What Are Cookies? - Not The Edible Type!
What are the laws concerning Cookies?
Now we are not talking about the biscuit varieties in choc chunk chip or smartie cookies! What we are talking about are pieces of technology which remember information as a user navigates between web pages. A cookie can mean that your web browser can remember you are logged in or notify you that you have visited a site before and even remember personal preferences.
The simplest way to view them is that they are a small text file stored within a user’s browser. It contains no code, just data and so popular to contrary believe cookies cannot contain virus, spyware or other malicious items. Not all are harmless but all they can do is store information about a user on a specific website.
There are a number of different types of cookies:
Session Cookies, this will expire when the user closes their browser or after a certain period of time has elapsed.
Persistent Cookies, this will expire after a fixed date for example after one year. When the user closes their browser they are not cleared like the session cookies. A common use for this is on pages like Facebook where you have the option to “keep me logged in”. Cleverly though they can be used in order to track you, Google use persistent cookies to try and learn what you search for, what websites you visit and thus they can target appropriate advertisements directly at you.
First Party Cookies, these are a little bit more restrictive in that they only apply to the same domain as the website you are viewing. If you visited https://www.brickweb.co.uk then this type of cookie would only be read by pages which were inside https://www.brickweb.co.uk. For instance when you come back to Brickweb it may say something like “Welcome Back Joe Bloggs” but this will not appear on other websites.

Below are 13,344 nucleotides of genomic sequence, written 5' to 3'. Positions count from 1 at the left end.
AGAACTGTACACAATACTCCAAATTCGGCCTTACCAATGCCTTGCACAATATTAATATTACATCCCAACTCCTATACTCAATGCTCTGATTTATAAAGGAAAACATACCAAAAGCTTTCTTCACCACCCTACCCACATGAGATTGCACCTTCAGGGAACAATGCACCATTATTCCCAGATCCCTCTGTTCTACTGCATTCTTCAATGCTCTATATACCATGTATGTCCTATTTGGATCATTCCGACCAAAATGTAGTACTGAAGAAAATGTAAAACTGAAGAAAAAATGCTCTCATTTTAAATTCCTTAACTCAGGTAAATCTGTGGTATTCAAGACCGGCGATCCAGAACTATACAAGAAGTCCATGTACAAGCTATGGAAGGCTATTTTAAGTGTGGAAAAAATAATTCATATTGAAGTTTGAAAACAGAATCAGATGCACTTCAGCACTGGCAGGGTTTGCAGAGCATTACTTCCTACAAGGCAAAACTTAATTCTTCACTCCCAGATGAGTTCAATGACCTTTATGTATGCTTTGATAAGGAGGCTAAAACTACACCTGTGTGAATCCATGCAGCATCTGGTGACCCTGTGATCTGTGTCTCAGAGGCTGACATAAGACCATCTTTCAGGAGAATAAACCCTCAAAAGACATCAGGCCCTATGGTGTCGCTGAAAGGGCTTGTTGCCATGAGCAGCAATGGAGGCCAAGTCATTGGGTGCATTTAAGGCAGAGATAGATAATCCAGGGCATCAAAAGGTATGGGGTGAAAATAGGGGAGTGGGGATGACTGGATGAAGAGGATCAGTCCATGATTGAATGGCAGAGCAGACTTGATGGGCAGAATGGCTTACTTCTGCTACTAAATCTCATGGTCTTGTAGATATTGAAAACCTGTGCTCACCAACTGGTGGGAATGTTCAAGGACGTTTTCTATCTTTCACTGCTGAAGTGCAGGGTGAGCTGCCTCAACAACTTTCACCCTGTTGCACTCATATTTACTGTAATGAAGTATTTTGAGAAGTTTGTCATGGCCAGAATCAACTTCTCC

Third Party Cookies, these come from another domain and not the one in which the user is viewing. For instance say the user visited Brickweb, a third party cookie is recognised between sites which are all interlinked. However, Brickweb would not be able to see the cookies which were set by the interlinked sites. These are mostly used for tracking users; Facebook again is a prime example. The Facebook “Like” button only works because they allow the tracking between websites.
In general browsers tend to provide a user with security controls for cookies which allow users to either block all cookies, allow specific cookies or to block third party cookies. Official standards for cookies RFC 2109 and RFC 2965 say that by default browsers should block third party cookies.
All cookies which are not strictly necessary must have permission granted by a user. For items such as remembering that an item has been added to a shopping basket this is strictly necessary and these are allowed. They are needed by the user in order to carry out an action which they have explicitly requested to be carried out.